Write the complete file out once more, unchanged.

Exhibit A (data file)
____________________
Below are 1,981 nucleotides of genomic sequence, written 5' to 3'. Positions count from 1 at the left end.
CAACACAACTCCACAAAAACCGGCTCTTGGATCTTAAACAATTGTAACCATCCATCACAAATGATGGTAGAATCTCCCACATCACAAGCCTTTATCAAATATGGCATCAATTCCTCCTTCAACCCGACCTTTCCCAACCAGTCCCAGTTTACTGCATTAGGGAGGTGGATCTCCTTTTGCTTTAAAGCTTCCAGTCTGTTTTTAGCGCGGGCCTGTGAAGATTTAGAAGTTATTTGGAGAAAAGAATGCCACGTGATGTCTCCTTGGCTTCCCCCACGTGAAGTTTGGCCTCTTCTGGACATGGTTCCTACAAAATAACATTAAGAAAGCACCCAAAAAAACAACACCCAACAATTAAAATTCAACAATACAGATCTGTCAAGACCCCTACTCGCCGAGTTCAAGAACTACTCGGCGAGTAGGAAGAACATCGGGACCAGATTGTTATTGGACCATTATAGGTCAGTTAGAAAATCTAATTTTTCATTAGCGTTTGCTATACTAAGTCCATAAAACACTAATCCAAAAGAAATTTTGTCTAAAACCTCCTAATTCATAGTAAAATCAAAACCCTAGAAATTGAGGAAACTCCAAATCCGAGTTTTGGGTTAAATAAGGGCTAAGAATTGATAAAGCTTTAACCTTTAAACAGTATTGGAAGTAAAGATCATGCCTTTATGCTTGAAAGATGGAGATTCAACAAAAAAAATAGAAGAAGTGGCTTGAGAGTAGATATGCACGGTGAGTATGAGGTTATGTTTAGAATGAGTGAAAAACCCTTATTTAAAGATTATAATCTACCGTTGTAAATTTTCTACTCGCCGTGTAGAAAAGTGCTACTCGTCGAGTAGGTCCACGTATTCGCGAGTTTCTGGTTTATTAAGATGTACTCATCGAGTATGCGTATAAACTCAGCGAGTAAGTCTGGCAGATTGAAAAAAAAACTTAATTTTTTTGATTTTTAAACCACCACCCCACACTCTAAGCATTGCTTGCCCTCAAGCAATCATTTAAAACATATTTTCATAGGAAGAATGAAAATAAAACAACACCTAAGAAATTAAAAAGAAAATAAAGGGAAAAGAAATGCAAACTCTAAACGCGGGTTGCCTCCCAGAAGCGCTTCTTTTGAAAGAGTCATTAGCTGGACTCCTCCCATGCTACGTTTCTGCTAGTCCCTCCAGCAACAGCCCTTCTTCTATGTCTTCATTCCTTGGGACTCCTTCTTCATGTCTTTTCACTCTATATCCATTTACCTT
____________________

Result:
Below are 1,981 nucleotides of genomic sequence, written 5' to 3'. Positions count from 1 at the left end.
CAACACAACTCCACAAAAACCGGCTCTTGGATCTTAAACAATTGTAACCATCCATCACAAATGATGGTAGAATCTCCCACATCACAAGCCTTTATCAAATATGGCATCAATTCCTCCTTCAACCCGACCTTTCCCAACCAGTCCCAGTTTACTGCATTAGGGAGGTGGATCTCCTTTTGCTTTAAAGCTTCCAGTCTGTTTTTAGCGCGGGCCTGTGAAGATTTAGAAGTTATTTGGAGAAAAGAATGCCACGTGATGTCTCCTTGGCTTCCCCCACGTGAAGTTTGGCCTCTTCTGGACATGGTTCCTACAAAATAACATTAAGAAAGCACCCAAAAAAACAACACCCAACAATTAAAATTCAACAATACAGATCTGTCAAGACCCCTACTCGCCGAGTTCAAGAACTACTCGGCGAGTAGGAAGAACATCGGGACCAGATTGTTATTGGACCATTATAGGTCAGTTAGAAAATCTAATTTTTCATTAGCGTTTGCTATACTAAGTCCATAAAACACTAATCCAAAAGAAATTTTGTCTAAAACCTCCTAATTCATAGTAAAATCAAAACCCTAGAAATTGAGGAAACTCCAAATCCGAGTTTTGGGTTAAATAAGGGCTAAGAATTGATAAAGCTTTAACCTTTAAACAGTATTGGAAGTAAAGATCATGCCTTTATGCTTGAAAGATGGAGATTCAACAAAAAAAATAGAAGAAGTGGCTTGAGAGTAGATATGCACGGTGAGTATGAGGTTATGTTTAGAATGAGTGAAAAACCCTTATTTAAAGATTATAATCTACCGTTGTAAATTTTCTACTCGCCGTGTAGAAAAGTGCTACTCGTCGAGTAGGTCCACGTATTCGCGAGTTTCTGGTTTATTAAGATGTACTCATCGAGTATGCGTATAAACTCAGCGAGTAAGTCTGGCAGATTGAAAAAAAAACTTAATTTTTTTGATTTTTAAACCACCACCCCACACTCTAAGCATTGCTTGCCCTCAAGCAATCATTTAAAACATATTTTCATAGGAAGAATGAAAATAAAACAACACCTAAGAAATTAAAAAGAAAATAAAGGGAAAAGAAATGCAAACTCTAAACGCGGGTTGCCTCCCAGAAGCGCTTCTTTTGAAAGAGTCATTAGCTGGACTCCTCCCATGCTACGTTTCTGCTAGTCCCTCCAGCAACAGCCCTTCTTCTATGTCTTCATTCCTTGGGACTCCTTCTTCATGTCTTTTCACTCTATATCCATTTACCTT